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Mattis Makes Surprise Kabul Visit, Sees 'Taliban Interest' In Peace Talks

U.S. Defense Secretary Jim Mattis upon his arrival in Kabul on March 13.

U.S. Defense Secretary Jim Mattis is in Afghanistan on an unannounced visit to take stock of the war and the prospects of drawing some elements of the Taliban into peace talks with the Afghan government.

The March 13 visit, which was not announced in advance due to security concerns, comes as the United States is putting new resources into the more than 16-year-old war.

Before landing in the Afghan capital, Mattis told reporters that the United States was picking up signs of interest from groups of Taliban fighters in exploring the possibility of talks to end the violence, adding that the signs date back several months.

"There is interest that we've picked up from the Taliban side," Mattis said. "We've had some groups of Taliban -- small groups -- who have either started to come over or expressed an interest in talking."

"It may not be that the whole Taliban comes over in one fell swoop -- that would be a bridge too far. But there are elements of the Taliban clearly interested in talking to the Afghan government," he told reporters aboard a military jet.

As part of its new regional strategy announced in August 2017, Washington has stepped up assistance to the Afghan military in a bid to break the stalemate and force the militants to the negotiating table.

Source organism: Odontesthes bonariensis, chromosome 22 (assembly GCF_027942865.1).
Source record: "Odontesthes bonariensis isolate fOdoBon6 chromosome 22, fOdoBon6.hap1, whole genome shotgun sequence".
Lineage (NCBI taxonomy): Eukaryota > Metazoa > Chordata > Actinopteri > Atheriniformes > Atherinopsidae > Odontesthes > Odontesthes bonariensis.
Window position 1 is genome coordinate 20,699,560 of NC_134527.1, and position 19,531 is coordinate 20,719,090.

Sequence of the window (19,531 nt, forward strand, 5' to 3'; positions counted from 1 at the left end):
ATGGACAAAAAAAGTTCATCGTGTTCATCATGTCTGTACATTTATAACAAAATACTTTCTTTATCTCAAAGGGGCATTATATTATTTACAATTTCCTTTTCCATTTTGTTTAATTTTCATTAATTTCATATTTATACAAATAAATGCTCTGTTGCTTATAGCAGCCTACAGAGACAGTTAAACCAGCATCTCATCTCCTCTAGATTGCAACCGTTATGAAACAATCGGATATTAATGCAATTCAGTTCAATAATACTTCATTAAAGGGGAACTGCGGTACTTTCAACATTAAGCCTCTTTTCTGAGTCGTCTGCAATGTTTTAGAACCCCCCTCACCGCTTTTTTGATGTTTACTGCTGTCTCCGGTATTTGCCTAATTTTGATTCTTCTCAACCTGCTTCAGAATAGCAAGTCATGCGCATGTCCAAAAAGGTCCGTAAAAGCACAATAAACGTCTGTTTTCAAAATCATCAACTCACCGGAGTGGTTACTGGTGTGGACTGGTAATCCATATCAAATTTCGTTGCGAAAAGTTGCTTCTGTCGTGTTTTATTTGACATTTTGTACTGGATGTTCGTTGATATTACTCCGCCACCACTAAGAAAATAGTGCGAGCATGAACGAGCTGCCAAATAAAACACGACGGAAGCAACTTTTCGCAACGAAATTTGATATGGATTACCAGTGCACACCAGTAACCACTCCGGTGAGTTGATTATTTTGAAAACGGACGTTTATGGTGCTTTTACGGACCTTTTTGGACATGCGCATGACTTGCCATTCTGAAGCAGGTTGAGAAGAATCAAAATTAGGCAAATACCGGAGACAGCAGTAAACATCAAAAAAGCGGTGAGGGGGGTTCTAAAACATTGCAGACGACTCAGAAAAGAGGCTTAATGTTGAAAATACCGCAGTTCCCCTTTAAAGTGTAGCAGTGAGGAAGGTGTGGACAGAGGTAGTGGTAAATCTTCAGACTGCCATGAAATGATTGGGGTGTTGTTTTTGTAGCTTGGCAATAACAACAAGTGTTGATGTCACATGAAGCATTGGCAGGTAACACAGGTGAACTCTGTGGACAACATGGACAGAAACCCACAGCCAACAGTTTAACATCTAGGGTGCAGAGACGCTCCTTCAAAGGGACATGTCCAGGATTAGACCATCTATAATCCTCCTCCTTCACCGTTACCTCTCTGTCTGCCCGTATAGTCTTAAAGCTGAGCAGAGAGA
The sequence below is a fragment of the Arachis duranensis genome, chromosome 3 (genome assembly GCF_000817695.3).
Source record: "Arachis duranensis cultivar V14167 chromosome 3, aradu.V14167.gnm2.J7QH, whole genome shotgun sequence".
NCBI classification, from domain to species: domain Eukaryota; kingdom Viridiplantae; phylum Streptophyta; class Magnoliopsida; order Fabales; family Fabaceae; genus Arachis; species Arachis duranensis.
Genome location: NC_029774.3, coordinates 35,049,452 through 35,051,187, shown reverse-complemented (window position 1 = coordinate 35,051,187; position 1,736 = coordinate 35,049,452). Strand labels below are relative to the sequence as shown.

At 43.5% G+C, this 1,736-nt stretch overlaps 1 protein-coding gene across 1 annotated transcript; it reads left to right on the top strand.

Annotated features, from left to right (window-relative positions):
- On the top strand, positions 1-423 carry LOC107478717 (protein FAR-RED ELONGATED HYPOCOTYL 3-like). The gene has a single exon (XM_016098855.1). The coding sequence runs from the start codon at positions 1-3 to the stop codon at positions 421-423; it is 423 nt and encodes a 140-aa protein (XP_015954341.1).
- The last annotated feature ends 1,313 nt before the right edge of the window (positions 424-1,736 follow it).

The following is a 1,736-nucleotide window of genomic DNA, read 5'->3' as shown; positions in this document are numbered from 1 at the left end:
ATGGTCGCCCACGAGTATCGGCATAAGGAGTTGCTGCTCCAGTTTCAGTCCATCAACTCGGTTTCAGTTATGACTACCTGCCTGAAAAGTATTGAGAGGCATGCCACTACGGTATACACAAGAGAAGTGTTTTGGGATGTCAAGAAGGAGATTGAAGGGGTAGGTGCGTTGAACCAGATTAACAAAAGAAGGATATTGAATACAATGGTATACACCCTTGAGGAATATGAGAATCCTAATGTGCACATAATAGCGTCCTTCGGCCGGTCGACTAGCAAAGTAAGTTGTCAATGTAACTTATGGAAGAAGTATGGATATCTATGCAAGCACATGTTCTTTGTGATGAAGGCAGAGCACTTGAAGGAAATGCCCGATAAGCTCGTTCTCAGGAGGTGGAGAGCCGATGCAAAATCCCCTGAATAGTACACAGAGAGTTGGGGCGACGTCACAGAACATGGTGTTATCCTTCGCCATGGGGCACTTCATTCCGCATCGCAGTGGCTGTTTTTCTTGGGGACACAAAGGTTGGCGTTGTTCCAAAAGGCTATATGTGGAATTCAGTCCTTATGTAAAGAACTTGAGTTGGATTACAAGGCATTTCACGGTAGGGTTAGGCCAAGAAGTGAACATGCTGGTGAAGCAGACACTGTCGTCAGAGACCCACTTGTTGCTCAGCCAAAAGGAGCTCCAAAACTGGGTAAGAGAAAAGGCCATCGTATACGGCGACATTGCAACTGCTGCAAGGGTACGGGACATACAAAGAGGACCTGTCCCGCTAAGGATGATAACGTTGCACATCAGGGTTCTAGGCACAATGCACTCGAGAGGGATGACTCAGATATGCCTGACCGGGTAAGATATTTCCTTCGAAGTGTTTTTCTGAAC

During a meeting with Mattis, Afghan President Ashraf Ghani said the new strategy allowed Kabul to extend its peace offer to the Taliban without doing so from a position of weakness.

"It has been a game changer because it has forced every actor to re-examine their assumptions," Ghani said.

Ghani Offers Incentives

On February 28, Ghani offered to allow the Taliban to establish itself as a political party and said he would work to remove sanctions on the militant group, among other incentives, if it joined the government in peace negotiations.

In return, the militants would have to recognize the Kabul government and respect the rule of law.

But the Taliban has so far ruled out direct talks with the Western-backed government, which they say is illegitimate.

The group has insisted it would only negotiate with the United States, which it calls a "foreign occupying force." The Taliban also says that NATO forces must withdraw before negotiations can begin.

Asked whether the United States would be willing to directly talk with the Taliban, Mattis reiterated the U.S. position that the talks should be led by Kabul.

"We want the Afghans to lead and provide the substance to the reconciliation effort," he said.

The Afghan government and the Taliban held peace talks in 2015, but they broke down almost immediately.

'Political Reconciliation'

As part of its new strategy for Afghanistan, the United States has boosted the number of U.S. troops in Afghanistan by at least 3,500, to a total of more than 14,000, and stepped up air strikes in the country.

Mattis told reporters that the goal is to convince the Taliban militants that they cannot win, which would hopefully push them toward reconciliation.

"We do look toward a victory in Afghanistan," he said. "Not a military victory -- the victory will be a political reconciliation."

Taliban fighters control large parts of the country, and thousands of Afghan soldiers and civilians are being killed every year.

In a report published late on March 12, the UN Office for Coordination of Humanitarian Affairs said that more than 30,000 people have been displaced since the beginning of the year due to continued conflict in Afghanistan.

With reporting by AP, Reuters, and dpa